Just Good Friends
(The Escape to New Zealand series, Book 2)
Rosalind James, publisher
DESCRIPTION: California girl Kate Lamonica didn't used to take risks, but stalker Paul forced her out of her comfort zone. Now she's in New Zealand, half a world away from her old friends and old life; it's the only way to stay off Paul's radar until he gives up. It's not all bad. Her new job, accountant for a rugby team, is challenging, and the country is gorgeous and friendly. If only she could say the same for the people - or, rather, one man in particular...
Koti James dislikes the American Kate the moment he lays eyes on her - and she rejects his usual lady-melting smile. She's not his type, anyway; he usually goes for the
long-legged blondes, not the short, dark ones, plus she's clearly got a chip as big as the country on her shoulder. As a star athlete with supermodel looks, he's never short on female companionship, and he certainly doesn't need a proper relationship... so why is she such a persistent thorn in his side?
Their mutual dislike comes to a head with an argument that leads to a bet: for six weeks they'll play at being friends, and nothing more. Given their animosity, they
both figure the bet's as good as won - it'll be the other one who breaks and makes a pass, or walks away altogether. But irritation soon gives way to something much stronger, and more
REVIEW: It was on sale, and I needed a palate-cleanser after a disappointing read. Unfortunately, this book turned out to be something of a letdown, as well. Neither Koti nor Kate (or any of the rest of the cast) ever come alive as people beyond the page. They spend much of the book immersed in long, wordy conversations that spell things out unnaturally. At several points, I almost saw the author standing right behind the characters, making them talk out their relationship rather than experience it. There are even multiple conversations that seem intended to let me, as a reader, know that the characters all understand the difference between stalking-level possessiveness and the normal urge to protect a loved one in a healthy relationship, not to mention the difference between a dangerous control freak and consensual dominance/submission in the bedroom. I'm a big enough girl to figure that out, and I prefer doing so from context, not with characters deliberately leading me along like a child. The plot itself feels thin, with too little going on in either characters' lives (or, at least, too little going on that makes it into the book; comments are made, particularly about Koti re-dedicating himself to rugby practice to earn a coveted national slot, but the reader doesn't see any of that, so it's just more talk), and the little we do see of them sets up elements that never come into play. Things unfold about as one might expect from the blurb, with the odd sidetrack into Maori culture, New Zealand history, and more than one steamy moment. The telegraphed climax offers no surprises, either. While it was nice "seeing" New Zealand, because it's a culture I don't see or read a lot about, I wish I'd had more interesting tour guides than these two, not to mention an itinerary with a few more twists and turns.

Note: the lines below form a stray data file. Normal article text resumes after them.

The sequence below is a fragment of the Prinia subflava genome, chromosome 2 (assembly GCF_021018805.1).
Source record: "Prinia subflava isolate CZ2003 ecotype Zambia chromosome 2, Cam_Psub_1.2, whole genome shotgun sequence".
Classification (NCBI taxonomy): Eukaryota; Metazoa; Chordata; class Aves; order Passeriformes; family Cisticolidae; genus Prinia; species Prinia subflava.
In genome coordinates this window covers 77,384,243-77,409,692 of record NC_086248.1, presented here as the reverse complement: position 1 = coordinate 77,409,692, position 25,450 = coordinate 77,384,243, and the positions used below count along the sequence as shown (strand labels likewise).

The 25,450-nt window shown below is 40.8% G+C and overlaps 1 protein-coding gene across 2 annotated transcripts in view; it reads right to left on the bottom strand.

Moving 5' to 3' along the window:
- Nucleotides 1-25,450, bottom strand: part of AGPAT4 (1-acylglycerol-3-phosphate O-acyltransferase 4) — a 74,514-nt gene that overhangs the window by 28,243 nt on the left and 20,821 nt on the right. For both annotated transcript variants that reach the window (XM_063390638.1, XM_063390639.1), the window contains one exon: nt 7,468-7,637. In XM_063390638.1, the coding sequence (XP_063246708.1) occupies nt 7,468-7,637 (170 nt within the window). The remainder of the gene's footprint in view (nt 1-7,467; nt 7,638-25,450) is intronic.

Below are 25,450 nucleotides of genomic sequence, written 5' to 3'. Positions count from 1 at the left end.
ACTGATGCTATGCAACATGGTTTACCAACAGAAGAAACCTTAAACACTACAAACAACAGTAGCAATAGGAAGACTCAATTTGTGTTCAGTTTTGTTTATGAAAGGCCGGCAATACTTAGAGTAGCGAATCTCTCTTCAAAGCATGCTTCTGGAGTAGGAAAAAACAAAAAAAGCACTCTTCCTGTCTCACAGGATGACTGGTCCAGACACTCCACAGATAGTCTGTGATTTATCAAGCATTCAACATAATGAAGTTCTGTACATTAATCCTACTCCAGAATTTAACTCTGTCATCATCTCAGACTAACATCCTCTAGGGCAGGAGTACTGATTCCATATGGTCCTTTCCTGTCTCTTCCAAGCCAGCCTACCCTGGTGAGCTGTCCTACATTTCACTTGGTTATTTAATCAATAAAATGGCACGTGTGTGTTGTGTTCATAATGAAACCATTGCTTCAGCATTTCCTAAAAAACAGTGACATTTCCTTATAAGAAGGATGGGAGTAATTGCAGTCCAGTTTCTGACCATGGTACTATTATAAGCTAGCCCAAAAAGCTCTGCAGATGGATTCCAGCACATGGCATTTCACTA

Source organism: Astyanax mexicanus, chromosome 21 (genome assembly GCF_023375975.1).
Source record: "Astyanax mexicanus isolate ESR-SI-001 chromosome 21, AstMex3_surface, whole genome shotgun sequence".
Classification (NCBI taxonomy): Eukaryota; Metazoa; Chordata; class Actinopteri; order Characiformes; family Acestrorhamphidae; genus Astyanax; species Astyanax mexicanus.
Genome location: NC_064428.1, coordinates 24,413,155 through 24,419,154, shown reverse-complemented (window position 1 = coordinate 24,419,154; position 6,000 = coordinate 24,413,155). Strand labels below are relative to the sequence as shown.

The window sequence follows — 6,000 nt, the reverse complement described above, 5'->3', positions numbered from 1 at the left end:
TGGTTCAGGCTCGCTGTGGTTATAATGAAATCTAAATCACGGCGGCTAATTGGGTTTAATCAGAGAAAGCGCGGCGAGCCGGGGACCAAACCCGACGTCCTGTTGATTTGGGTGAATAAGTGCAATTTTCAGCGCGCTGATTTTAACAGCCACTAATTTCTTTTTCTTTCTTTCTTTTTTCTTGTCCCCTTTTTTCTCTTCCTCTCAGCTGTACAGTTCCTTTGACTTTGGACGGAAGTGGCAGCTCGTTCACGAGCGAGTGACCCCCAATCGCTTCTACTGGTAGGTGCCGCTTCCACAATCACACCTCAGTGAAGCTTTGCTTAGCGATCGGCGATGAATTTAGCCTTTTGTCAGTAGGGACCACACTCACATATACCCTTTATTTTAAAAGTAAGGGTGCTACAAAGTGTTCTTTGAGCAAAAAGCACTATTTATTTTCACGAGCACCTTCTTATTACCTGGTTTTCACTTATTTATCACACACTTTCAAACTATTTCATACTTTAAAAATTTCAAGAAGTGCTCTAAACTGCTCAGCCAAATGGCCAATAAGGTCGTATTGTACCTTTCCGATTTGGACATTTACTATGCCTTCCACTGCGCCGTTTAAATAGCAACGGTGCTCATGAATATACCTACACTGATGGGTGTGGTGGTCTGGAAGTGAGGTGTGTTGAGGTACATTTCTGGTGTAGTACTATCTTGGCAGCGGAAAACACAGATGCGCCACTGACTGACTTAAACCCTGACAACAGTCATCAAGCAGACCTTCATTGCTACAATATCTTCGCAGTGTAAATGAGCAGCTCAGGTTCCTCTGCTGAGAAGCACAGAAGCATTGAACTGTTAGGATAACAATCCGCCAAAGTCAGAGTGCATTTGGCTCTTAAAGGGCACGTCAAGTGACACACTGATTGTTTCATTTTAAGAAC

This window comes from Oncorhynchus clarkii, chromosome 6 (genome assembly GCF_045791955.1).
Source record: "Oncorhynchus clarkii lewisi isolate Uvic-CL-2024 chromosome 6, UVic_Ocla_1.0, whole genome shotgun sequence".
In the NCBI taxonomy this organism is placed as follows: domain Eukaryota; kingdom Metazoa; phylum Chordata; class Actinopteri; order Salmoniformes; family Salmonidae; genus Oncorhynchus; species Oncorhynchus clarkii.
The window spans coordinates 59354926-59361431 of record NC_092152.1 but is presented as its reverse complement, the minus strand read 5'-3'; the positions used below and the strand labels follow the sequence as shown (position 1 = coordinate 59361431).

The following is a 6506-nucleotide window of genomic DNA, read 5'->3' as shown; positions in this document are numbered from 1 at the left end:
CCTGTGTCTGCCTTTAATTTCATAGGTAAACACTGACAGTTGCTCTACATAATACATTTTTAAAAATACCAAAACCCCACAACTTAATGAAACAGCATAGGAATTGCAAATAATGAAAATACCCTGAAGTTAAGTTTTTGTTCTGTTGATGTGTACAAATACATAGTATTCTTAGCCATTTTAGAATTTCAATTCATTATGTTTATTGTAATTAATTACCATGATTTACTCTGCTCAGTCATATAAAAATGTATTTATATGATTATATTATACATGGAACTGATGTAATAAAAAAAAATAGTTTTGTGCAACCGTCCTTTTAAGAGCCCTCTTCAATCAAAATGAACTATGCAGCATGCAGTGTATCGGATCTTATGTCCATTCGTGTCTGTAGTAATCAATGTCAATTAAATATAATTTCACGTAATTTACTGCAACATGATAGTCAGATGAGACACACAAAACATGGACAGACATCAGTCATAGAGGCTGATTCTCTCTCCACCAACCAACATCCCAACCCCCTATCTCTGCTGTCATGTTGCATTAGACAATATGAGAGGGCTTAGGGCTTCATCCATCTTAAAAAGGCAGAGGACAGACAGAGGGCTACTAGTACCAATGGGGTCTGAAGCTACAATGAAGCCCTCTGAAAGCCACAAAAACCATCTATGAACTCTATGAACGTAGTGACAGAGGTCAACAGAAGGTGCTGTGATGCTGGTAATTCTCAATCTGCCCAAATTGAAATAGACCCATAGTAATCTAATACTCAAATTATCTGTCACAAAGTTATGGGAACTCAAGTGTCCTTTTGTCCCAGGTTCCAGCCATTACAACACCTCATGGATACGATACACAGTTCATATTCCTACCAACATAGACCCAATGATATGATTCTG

You Might Also Enjoy:
Wicked Games (Jessica Clare and Jill Myles) - My Review
Whale Rider (Witi Ihimaera) - My Review
Bidding on Brooks (Katy Regnery) - My Review